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  #1  
Old Fri 01 February 2008, 11:15
spider56
Just call me: spider
 
follansbee
United States of America
Desperately in need of sound advice.

I want to build a CNC router to help make furniture, could anyone tell me were to get a plan complete, with parts list. And recommend a VERY user friendly software. That could help me designs parts for such as kitchen cabinets. I have found a few programs that I can draw my designs; however there is no mention of how to cut out my designs. I would like to apologize for my lack of know how.
  #2  
Old Fri 01 February 2008, 11:24
smreish
Just call me: Sean - #5, 28, 58 and others
 
Orlando, Florida
United States of America
spider,
You found the right place. Welcome to the MechMate forum.
Just sit down, and start reading and downloading the plans. It's all here...just start exploring.
Sean
  #3  
Old Fri 01 February 2008, 11:28
cobra427mnsi
Just call me: Paul
 
Leamington, Ontario
Canada
Spider

Welcome, you've come to the right place if you are looking for cnc router plans. The plans are available on this sight thanks to the kind generosity of Gerald D. Everything you need to know to build a cnc router is available on this sight, but you will have to do the research yourself. There are a lot of guys willing to help you, if you show that you are willing to do the leg work required. Don't expect a handout. A lot of the fun of this build is in the self discovery of the already available info on how to build this machine. I joined this sight about 6 weeks ago and have already started a build.
Start reading each thread of each forum. Enjoy.

Paul
  #4  
Old Fri 01 February 2008, 12:17
Greg J
Just call me: Greg #13
 
Hagerman, New Mexico
United States of America
Spider,

Agree with Sean and Paul.

One suggection I would recommend is to start a filing system. As you read a thread covering a component and find a post that you need, print them off and file. There is a HUGH amount of information and trying to remember where that post was, several months later is time consuming. At least it was for me. My memory is not what it use to be.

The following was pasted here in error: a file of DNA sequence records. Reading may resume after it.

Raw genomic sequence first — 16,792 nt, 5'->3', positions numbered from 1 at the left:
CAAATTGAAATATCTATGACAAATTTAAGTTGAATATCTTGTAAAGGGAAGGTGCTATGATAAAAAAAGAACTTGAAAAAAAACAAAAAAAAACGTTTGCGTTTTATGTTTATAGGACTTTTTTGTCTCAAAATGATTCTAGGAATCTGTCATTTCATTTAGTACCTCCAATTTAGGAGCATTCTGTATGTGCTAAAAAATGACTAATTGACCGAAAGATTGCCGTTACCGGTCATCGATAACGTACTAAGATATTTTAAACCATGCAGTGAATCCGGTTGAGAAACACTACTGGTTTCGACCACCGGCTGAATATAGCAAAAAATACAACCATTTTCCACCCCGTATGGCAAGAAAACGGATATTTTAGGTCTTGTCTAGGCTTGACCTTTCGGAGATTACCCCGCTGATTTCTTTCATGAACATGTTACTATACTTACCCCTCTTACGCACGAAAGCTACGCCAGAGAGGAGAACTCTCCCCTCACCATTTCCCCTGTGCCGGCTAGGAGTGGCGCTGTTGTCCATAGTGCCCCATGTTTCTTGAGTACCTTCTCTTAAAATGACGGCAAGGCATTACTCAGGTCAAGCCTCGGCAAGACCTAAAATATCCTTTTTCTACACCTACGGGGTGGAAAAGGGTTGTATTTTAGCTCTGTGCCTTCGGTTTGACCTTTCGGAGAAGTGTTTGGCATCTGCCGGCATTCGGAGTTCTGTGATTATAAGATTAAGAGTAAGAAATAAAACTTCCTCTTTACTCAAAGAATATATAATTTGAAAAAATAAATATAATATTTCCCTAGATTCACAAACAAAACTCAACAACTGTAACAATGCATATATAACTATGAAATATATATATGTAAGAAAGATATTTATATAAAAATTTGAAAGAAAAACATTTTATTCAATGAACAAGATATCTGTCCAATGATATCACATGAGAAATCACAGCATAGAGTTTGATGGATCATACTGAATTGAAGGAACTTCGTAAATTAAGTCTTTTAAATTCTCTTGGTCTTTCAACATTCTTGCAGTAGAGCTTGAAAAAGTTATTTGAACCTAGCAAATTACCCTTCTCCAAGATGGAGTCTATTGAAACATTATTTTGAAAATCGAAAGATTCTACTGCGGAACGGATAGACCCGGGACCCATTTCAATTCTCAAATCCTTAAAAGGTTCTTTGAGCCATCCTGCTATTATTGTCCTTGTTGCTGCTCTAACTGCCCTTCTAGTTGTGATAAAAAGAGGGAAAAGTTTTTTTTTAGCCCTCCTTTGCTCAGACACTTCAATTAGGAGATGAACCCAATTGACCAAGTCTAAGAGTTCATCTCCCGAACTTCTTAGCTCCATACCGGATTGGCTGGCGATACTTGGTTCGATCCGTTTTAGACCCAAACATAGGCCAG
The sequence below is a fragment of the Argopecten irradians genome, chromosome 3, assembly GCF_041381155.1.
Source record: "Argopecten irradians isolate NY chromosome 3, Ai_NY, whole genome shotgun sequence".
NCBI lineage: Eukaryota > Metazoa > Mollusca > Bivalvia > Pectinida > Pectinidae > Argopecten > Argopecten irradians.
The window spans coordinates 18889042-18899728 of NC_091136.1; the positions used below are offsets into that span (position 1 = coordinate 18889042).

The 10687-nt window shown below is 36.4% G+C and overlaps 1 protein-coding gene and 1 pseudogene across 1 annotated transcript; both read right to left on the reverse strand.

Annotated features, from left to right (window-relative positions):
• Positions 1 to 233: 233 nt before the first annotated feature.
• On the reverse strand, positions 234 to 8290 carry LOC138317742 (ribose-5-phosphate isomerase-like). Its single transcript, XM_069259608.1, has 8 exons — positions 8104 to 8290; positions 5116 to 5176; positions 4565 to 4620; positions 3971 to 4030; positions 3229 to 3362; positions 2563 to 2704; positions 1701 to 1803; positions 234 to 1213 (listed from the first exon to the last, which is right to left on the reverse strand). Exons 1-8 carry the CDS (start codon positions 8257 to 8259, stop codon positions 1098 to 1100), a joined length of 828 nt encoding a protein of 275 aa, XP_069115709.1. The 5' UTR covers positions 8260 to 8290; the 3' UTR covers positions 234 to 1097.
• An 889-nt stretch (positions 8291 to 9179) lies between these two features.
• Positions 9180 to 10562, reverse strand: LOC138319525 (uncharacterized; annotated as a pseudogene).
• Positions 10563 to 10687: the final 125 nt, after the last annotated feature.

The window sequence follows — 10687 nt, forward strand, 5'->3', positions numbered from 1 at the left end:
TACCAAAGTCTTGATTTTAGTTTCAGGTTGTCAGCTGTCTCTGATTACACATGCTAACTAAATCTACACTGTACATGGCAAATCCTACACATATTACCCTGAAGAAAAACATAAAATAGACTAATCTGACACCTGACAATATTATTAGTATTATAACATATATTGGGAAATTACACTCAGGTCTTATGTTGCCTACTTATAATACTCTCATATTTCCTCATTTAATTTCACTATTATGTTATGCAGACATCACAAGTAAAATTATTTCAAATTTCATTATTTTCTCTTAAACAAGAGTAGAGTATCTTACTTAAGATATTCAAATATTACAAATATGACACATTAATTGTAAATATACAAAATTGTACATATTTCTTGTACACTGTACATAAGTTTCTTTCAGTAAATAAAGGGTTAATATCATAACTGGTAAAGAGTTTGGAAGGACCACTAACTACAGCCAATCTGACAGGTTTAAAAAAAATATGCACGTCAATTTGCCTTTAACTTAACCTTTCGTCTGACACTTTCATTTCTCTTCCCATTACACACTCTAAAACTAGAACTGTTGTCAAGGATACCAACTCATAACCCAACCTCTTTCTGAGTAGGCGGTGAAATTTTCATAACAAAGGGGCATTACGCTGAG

Welcome, you will have the time of your life building a MechMate.
  #5  
Old Fri 01 February 2008, 12:34
Doug_Ford
Just call me: Doug #3
 
Conway (Arkansas)
United States of America
Spider,

Welcome. I also have a recommendation. Don't wait until you've built your MM to start learning the software. Most of the vendors will allow you to download a trial version. Yeah, they have limitations but that's not a big deal since you don't even have a machine at that point. Get the trial versions and on the nights that it is too cold to work in your shop or you are just worn out, take a break and play with the software. By the time you get your machine finished, you'll be ready to go or at least you'll be ahead of the game. You will need three (more or less) software packages. A design program (Corel Draw, Abode Illustrator, AutoCAD, TurboCAD, etc.), a CAM program (SheetCAM, ArtCAM, FeatureCAM, etc.) and a machine controller (everyone uses Mach3 to run their MM). You specifically asked about a design program. A few days ago, I purchased TurboCAD Deluxe. It comes with a disk full of tutorial programs that have a couple hundred short lessons. Very simple to operate but appears to be pretty powerful and it only cost about $100 at Office Depot.
  #6  
Old Fri 01 February 2008, 14:40
BernardR
Just call me: Bernard
 
Georgetown Texas
United States of America
Ho Spider,

You sound like a guy in a hurry. Realistically there's a long road ahead and a big investment both financial and time.

You say you want to make furniture and later talk about kitchen cabinets, are you mainly interested in flatware such as cabinets or also furniture as in tables, chairs, desks etc. The reason I ask is that there is a world of difference both drawing and machining flat sheet and true 3d items, for whatever reason quite a lot of people have difficulty drawing in 3d.

I suggest that like any journey you start with a plan, some of the questions I would ask are:
Where am I now? (What relevant skills do I already have, what do I need to learn.)
What resources do I have? (How much space. What tools do I have, what do I need to rent or buy.)
What's the ballpark cost? (Free plans are a major saving, but there are parts you just have to buy. Same with the electrical, electronics and software.)
What's the time frame? (You can get some idea from reading the posts on this site as to MM construction time, but it is very dependent on the facilities and knowledge the individual builders already had. Doug's suggestion of getting software early is great, just to give you an idea the Mach3 setup tutorial is 2.3 Mbyte and using Mach3Mill is nearly 4 Mbyte. The CNC learning curve is very steep in addition you need to throw in the CAD package and the intricacies of Computer Aided Manufacturing (CAM). )

As Greg said in an earlier post; there is an enormous amount of information out there but each step takes its own time dependent on what background and recourses you are bringing to it.
  #7  
Old Fri 01 February 2008, 14:53
domino11
Just call me: Heath
 
Cornwall, Ontario
Canada
Spider,
Welcome to the MM forum. Dont have much else to say as everyone has pretty much said it. Have fun.
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